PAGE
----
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Gac Sanit. 1998 Sep-Oct;12(5):199-206.

[Do chronic diseases prevent intra-hospital mortality? Paradoxes and biases in information about hospital morbidity].

[Article in Spanish]

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Institut d'Investigació en Serveis de Salut.



Previous studies have demonstrated how the incomplete codification of the secondary diagnostics can bias the estimation of the risk of in-hospital death based on clinical-administrative databases. The objective of this study is to measure the trend of the association between in-hospital mortality and the secondary diagnostics register in the Minimum Basic Data Set (MBDS) of the Valencian Community.


The 14,161 admissions of persons over the age of 64 were extracted from the MBDS (years 1993-94) for: stroke (S), bacterial pneumonia (BN), myocardial infarction (MI) and congestive heart failure (CHF). The relation was measured between the availability of some additional diagnostics (selected to dispose of a group of heterogeneous chronic and acute processes), and the risk of in-hospital death, relative risk (RR) and adjusted odds ratios (aOR) were calculated per age, gender, length of stay and number of diagnoses.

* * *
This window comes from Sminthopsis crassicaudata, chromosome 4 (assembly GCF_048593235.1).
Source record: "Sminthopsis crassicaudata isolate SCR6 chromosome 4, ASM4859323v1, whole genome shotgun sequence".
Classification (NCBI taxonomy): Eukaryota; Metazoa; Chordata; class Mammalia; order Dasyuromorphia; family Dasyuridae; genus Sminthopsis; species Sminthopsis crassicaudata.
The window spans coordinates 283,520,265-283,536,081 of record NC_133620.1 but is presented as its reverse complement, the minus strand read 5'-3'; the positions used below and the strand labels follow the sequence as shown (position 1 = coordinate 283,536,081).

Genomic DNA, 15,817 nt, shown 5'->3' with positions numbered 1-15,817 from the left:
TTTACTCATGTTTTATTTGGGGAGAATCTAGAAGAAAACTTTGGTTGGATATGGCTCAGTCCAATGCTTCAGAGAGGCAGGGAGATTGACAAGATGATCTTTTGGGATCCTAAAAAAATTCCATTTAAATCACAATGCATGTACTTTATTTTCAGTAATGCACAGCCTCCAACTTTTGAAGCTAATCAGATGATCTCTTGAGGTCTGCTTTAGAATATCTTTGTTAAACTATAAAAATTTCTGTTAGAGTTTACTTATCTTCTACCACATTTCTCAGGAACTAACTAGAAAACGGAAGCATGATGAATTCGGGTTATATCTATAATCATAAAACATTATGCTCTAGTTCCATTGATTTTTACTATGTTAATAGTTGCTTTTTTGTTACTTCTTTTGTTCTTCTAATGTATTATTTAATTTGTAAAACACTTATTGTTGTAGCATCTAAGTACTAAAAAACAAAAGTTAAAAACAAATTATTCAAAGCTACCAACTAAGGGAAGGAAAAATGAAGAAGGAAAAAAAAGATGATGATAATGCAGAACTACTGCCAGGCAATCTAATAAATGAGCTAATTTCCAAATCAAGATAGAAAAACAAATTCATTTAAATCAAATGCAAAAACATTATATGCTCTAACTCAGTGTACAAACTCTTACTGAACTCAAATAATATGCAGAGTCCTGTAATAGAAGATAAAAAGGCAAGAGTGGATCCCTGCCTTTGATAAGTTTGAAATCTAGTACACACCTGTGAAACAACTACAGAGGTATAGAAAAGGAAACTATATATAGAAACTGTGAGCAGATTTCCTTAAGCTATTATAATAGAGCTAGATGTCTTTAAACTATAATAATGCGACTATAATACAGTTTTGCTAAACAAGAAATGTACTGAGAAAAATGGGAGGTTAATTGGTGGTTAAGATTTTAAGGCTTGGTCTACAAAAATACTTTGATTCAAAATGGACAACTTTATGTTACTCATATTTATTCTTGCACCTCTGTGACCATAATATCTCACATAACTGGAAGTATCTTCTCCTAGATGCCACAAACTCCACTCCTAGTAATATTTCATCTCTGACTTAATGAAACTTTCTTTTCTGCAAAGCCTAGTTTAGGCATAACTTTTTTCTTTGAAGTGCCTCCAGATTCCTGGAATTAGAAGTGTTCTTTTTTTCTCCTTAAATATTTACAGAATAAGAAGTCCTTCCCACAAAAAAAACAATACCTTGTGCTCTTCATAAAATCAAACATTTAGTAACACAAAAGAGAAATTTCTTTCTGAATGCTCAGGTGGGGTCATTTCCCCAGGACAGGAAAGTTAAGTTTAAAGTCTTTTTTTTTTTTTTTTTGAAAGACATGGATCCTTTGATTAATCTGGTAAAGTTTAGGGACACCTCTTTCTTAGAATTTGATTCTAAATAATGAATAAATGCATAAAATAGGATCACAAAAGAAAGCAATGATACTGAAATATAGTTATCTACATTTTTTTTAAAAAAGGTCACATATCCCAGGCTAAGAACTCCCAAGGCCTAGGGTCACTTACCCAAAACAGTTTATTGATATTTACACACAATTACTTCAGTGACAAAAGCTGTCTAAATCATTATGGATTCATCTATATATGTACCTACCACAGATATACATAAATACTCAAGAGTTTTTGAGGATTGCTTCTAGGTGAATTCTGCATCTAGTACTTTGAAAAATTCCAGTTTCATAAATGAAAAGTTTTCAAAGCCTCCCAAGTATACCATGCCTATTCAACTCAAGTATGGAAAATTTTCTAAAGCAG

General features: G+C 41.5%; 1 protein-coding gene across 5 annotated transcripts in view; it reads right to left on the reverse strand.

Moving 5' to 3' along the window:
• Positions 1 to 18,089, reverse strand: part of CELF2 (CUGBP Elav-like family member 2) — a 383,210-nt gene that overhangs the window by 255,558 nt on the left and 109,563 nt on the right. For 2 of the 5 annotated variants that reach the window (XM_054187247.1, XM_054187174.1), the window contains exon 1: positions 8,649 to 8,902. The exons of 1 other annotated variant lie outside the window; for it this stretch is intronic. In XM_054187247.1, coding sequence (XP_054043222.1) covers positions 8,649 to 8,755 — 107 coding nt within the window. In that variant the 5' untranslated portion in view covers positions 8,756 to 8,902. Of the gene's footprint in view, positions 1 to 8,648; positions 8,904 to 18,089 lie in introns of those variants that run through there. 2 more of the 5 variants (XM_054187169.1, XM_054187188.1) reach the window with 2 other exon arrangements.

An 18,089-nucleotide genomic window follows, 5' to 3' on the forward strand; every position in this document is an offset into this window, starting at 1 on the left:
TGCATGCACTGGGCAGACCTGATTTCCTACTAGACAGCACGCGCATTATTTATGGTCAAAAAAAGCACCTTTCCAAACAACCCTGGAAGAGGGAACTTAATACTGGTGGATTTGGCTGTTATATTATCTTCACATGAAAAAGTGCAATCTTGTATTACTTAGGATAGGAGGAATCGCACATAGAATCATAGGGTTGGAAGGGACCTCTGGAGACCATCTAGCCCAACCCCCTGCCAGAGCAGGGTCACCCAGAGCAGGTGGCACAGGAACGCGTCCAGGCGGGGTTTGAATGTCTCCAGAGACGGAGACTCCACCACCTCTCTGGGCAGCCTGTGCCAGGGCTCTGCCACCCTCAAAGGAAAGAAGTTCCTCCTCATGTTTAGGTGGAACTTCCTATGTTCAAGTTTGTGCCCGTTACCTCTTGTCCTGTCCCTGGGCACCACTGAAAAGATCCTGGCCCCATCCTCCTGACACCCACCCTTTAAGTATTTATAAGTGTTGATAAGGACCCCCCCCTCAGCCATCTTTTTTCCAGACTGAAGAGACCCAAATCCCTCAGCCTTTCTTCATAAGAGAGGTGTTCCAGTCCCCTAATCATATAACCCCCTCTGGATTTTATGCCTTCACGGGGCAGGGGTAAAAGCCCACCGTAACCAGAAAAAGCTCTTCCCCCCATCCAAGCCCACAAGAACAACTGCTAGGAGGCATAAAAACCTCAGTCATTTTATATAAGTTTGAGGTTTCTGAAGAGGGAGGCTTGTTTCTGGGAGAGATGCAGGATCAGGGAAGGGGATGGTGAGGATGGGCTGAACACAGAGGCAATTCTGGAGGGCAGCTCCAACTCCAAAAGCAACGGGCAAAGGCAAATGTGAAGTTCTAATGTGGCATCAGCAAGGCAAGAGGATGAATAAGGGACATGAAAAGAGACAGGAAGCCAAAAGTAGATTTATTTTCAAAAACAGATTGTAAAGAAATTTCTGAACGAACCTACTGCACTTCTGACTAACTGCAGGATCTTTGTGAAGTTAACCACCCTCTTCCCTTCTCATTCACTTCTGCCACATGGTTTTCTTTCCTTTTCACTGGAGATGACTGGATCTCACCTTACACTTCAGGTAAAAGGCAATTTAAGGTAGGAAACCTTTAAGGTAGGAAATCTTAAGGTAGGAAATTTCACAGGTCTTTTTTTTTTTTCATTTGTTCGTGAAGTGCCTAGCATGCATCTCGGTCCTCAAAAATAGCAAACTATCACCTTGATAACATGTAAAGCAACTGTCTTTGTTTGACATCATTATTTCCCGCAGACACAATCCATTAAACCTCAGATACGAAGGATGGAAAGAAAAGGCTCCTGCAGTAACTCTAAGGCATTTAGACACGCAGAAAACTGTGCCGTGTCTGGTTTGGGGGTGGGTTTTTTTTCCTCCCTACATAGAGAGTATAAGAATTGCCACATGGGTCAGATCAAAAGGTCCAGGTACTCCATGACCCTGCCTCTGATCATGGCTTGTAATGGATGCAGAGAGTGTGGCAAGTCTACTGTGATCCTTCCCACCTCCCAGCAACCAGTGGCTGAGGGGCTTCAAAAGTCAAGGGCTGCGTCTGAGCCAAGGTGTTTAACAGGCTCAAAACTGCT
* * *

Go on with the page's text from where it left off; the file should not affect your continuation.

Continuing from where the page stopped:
Many of the conditions are associated with a reduced risk of death such as the diabetes mellitus (Mortality for stroke, RR: 0.58; aOR: 0.53), old myocardial infarction (mortality for myocardial infarction, RR: 0.40; aOR: 0.35) or hypertension (mortality for stroke, RR: 0.54; aOR: 0.49): this also occurs in angina, coronary atherosclerosis, aortic and mitral valve disease, atrial fibrillation, chronic obstructive pulmonary disease and urinary tract infection.


Although there maybe other explanations, such as the existence of a bias in the hospital selection, the explanation which is most in agreement with the findings is the presence of an information bias in the MBDS due to the tendency to register less information about chronic antecedents of the persons who die.

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